The corral was dark,
when the sun was out.
The cause was manure;
it was all about.

The horses had,
most every day,
been putting it there,
to rot and decay.

For five long years
it fell in piles
‘till you could smell
that place for miles.

It weren’t that bad
when the weather was dry.
but when it rained
it got knee high.

It turned to soup,
to liquid poop,
and Reed said
Get out the scoop.

I drove the tractor around that pen
a hundred times a day.
And pretty soon I had a pile
of tons of processed hay.

But it wasn’t long
‘till the tractor got stuck.
It sunk way down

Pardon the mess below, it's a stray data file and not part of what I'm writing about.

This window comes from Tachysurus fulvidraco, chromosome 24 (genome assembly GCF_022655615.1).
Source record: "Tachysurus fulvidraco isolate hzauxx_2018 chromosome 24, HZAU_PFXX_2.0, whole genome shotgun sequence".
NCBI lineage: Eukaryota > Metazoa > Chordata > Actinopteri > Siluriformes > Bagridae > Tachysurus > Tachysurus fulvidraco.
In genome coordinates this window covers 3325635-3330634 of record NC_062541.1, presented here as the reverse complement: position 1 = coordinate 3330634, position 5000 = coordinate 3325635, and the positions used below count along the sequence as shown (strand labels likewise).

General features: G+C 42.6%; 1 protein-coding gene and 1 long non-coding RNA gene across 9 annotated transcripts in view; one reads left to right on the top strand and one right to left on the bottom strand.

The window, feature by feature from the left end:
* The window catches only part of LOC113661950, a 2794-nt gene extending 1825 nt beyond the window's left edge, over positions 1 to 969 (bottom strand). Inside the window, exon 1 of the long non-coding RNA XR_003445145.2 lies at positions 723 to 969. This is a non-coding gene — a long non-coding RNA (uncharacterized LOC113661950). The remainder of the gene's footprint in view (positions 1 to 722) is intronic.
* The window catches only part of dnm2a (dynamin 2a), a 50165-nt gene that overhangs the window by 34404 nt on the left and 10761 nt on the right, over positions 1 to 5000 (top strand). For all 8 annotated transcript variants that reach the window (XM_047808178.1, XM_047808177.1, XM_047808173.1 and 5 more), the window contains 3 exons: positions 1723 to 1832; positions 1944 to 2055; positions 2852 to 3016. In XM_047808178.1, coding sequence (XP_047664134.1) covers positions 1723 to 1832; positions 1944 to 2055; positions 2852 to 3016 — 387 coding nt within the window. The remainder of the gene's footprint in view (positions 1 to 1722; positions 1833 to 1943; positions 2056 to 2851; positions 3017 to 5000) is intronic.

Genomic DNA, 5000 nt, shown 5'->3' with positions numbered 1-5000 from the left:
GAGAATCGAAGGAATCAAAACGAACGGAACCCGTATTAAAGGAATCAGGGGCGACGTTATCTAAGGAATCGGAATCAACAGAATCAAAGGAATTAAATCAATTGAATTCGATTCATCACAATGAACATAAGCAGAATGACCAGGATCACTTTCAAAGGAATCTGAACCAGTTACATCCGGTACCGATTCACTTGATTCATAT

in all that muck.

And there I was,
with just a shovel
and all that poop
to make me grovel.

I slung it high
I slung it low
It covered me
from head to toe.

I was a sight
for all to see,
scooping poop
with a college degree.

I’ve heard it said
you are what you eat.
So I looked at my horse
and then down at my feet.

And now when I ride her
down the trail
and hear things fall
from under her tail.

I smile to my self
and thank the lord
that she’s the horse
and I’m on board.


This was my first full summer working as a wrangler, and I got the job of cleaning out the corral
after having horses in it for 9 months. When you work as a wrangler, you start at the bottom and stay there.